Withdrawal of UNFPA Funds Will Hurt HIV/AIDS Efforts, Op-Ed Says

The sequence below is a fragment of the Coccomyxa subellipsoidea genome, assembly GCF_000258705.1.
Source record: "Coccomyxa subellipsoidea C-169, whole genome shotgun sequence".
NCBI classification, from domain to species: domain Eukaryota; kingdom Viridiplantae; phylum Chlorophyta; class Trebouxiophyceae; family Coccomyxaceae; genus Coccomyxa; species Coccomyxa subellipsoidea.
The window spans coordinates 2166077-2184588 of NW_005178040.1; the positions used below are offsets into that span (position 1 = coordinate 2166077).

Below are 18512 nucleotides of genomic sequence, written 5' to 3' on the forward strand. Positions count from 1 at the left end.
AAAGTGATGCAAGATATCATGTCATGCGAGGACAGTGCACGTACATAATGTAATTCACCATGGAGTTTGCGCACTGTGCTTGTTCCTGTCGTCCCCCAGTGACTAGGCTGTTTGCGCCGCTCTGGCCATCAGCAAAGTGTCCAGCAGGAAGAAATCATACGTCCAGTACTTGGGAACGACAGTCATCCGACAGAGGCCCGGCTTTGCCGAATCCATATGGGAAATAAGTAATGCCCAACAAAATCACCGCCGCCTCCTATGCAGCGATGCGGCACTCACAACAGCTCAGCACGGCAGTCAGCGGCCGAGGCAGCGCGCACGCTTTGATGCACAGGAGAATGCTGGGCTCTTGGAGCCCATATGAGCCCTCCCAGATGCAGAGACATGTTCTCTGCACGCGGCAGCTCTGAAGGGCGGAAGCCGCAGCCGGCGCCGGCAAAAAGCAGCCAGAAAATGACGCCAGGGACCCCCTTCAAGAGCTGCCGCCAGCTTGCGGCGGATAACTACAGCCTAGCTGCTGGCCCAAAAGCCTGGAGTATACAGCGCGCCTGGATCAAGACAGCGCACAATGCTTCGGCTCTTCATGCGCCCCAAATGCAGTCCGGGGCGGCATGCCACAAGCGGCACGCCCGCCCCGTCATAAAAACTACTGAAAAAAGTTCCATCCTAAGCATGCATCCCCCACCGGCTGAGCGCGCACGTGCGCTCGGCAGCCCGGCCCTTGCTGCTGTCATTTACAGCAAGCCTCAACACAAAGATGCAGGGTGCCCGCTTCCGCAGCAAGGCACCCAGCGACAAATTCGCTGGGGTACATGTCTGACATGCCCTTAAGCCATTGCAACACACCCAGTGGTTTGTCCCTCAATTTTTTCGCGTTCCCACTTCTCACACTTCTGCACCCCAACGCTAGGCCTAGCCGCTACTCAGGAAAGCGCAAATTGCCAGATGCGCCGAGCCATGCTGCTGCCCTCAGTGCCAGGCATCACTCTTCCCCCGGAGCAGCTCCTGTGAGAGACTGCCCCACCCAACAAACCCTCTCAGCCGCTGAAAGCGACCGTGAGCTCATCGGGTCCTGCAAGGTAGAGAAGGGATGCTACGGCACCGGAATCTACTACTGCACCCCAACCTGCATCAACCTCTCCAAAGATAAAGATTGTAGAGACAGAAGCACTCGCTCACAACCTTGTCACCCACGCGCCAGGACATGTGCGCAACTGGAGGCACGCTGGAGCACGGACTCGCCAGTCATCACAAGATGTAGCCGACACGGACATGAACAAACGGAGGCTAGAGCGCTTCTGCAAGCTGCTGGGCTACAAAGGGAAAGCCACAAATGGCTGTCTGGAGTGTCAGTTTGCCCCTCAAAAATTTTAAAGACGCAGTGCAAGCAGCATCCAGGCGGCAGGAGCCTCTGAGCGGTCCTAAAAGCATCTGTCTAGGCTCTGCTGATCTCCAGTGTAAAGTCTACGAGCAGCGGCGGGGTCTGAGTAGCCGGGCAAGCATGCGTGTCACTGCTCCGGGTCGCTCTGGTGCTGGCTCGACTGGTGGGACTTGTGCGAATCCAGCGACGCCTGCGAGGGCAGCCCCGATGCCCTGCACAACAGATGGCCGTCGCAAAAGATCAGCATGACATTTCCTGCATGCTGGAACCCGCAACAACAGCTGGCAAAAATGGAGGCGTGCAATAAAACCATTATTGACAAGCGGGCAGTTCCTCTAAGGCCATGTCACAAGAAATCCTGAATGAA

President Bush's decision to withhold $34 million in funding for the United Nations Population Fund will impede the fight against HIV/AIDS in the developing world, Fred Sai, an adviser to the president of Ghana on reproductive health and HIV/AIDS and a member of the board of Population Action International, states in a Los Angeles Times op-ed (Sai, Los Angeles Times, 8/14). Bush announced last month that he was withholding the funds, which were approved as part of a spending bill by Congress and signed by the president in January, due to concerns about UNFPA's alleged involvement in forced sterilizations and abortions in China. A State Department investigative team last month issued a report concluding that UNFPA "did not knowingly support coercive abortions" in China, but the Bush administration stated that "even a seemingly innocent" contribution, such as computer equipment, to China could be used to help enforce the country's one-child policy and therefore decided to permanently withhold the UNFPA funding (Kaiser Daily HIV/AIDS Report, 8/12). Sai writes that the Bush administration's decision will result in the very health outcomes that Bush said he wants to prevent -- "unwanted pregnancies, unsafe abortions and increased dangers for mothers and infants." He adds that less money for UNFPA will also contribute to the continued rise in new HIV infections worldwide. UNFPA has recently sought to expand its HIV/AIDS programs in the developing world, where 95% of new HIV infections occur. Because the agency has "strong relationships with governments and local organizations" and is "known, respected and trusted" by people in developing countries, UNFPA's efforts most likely would have a positive impact on the course of the HIV/AIDS epidemic in the developing world, Sai states. He calls the UNFPA's presence a "beacon of hope in this otherwise gloomy picture" and says that the loss of $34 million in funding will impede the agency's HIV/AIDS efforts. Noting that the Senate is considering budget language that would appropriate $50 million to UNFPA next year, Sai writes that this "would be the right thing to do," concluding, "I hope Congress and the American people will indeed restore funding and make clear to the president how unacceptable his decision is" (Los Angeles Times, 8/14).This is part of the KHN Morning Briefing, a summary of health policy coverage from major news organizations. Sign up for an email subscription.